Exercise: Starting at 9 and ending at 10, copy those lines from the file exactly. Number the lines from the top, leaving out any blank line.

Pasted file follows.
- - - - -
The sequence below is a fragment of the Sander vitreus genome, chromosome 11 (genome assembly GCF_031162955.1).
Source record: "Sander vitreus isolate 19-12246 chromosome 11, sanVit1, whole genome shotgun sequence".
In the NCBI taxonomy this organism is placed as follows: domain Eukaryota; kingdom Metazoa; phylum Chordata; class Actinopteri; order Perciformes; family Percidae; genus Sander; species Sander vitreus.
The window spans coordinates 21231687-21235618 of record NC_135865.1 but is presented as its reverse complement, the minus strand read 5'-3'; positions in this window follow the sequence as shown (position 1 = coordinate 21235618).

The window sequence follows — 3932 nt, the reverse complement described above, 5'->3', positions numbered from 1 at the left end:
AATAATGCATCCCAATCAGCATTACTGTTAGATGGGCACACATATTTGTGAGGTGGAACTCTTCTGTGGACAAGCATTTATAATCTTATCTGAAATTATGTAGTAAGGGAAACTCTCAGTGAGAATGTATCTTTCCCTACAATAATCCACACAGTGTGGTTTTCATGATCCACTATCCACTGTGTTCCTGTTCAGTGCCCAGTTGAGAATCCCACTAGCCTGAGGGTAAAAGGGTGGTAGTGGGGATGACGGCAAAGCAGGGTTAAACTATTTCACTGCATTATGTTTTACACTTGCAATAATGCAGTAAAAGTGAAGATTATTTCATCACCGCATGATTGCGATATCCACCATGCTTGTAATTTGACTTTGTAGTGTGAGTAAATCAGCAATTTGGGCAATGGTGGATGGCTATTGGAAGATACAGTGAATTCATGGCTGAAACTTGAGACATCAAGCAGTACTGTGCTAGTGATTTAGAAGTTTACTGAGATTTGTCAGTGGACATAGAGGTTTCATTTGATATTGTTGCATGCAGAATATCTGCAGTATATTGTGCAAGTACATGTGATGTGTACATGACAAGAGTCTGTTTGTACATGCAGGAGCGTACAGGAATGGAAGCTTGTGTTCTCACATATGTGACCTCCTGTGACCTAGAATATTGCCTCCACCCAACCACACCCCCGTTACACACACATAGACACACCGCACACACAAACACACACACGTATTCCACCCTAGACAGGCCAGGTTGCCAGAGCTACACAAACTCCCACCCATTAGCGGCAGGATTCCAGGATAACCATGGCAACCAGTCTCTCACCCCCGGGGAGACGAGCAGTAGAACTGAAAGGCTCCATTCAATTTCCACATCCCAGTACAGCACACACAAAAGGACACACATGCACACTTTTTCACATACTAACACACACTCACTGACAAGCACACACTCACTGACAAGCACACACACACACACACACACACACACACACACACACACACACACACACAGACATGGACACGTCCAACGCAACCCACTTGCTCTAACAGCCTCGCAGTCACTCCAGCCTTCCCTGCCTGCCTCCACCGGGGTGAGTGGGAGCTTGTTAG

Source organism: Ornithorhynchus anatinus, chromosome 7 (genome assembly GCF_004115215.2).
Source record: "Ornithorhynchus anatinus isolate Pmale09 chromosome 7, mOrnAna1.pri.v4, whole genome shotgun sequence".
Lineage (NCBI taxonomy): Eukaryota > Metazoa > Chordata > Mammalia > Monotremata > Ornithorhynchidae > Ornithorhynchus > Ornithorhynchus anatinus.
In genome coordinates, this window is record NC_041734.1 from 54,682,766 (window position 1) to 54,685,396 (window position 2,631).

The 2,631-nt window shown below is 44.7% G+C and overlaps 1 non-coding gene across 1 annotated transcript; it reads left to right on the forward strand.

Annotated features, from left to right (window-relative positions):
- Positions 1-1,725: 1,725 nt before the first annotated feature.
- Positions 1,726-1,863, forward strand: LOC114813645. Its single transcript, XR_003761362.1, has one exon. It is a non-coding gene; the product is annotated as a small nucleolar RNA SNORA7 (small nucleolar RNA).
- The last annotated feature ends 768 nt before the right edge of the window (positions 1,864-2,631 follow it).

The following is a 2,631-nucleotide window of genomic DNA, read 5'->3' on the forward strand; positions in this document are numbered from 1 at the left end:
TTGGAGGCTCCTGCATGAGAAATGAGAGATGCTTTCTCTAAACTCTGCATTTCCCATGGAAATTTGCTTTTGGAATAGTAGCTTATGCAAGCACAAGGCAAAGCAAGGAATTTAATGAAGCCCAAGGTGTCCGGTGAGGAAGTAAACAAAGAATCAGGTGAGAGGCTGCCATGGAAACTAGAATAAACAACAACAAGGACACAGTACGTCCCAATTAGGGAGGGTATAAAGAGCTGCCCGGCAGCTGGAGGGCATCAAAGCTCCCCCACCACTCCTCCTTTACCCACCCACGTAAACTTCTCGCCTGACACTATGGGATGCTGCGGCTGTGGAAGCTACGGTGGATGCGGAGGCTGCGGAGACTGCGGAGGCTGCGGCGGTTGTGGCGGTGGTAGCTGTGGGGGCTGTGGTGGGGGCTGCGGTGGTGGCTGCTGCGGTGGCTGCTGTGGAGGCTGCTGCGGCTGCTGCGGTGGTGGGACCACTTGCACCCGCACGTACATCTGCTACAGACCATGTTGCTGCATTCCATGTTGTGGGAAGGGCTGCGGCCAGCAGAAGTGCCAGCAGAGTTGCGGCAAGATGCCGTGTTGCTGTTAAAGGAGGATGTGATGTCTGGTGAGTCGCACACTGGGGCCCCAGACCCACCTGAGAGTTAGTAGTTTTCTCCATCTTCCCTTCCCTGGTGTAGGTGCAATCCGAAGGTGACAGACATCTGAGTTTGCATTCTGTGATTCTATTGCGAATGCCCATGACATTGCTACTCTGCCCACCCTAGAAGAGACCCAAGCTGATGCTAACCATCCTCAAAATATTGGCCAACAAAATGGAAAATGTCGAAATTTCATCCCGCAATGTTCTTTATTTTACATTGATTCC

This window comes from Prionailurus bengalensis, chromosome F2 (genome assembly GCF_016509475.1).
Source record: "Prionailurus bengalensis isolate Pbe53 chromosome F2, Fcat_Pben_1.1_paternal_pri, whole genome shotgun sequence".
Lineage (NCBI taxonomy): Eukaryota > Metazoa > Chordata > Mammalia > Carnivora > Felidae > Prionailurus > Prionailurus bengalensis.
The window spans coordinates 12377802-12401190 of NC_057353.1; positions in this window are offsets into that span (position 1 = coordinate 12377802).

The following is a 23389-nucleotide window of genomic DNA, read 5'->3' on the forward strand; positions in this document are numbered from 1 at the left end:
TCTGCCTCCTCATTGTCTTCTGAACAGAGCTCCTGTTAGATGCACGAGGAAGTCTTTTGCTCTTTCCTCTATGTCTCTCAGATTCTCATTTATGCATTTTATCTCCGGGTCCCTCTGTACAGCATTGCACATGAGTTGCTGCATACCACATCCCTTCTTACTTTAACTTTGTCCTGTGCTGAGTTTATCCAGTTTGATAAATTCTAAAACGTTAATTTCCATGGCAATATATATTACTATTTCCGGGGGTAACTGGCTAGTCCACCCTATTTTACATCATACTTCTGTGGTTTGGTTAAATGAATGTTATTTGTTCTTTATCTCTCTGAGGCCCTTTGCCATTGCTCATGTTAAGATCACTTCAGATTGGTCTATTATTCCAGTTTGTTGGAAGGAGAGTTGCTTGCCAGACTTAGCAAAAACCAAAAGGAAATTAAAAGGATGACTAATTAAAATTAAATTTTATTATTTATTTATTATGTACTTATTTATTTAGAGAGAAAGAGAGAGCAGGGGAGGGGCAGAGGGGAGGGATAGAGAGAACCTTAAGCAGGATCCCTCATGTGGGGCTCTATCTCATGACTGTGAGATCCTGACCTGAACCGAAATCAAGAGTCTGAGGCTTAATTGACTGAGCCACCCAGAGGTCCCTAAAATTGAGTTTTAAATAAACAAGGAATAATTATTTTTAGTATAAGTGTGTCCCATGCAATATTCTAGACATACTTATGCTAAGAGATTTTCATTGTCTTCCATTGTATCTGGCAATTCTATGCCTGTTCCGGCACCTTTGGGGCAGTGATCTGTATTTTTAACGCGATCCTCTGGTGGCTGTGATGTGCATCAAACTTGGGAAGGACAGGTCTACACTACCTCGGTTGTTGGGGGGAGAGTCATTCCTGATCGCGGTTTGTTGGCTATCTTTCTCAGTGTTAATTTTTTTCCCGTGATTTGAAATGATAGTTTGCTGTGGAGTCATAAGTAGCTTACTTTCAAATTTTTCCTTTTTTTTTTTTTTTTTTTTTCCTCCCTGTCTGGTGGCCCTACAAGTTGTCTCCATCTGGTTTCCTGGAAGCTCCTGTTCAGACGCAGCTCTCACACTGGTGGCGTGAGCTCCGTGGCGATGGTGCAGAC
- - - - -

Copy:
Lineage (NCBI taxonomy): Eukaryota > Metazoa > Chordata > Mammalia > Monotremata > Ornithorhynchidae > Ornithorhynchus > Ornithorhynchus anatinus.
In genome coordinates, this window is record NC_041734.1 from 54,682,766 (window position 1) to 54,685,396 (window position 2,631).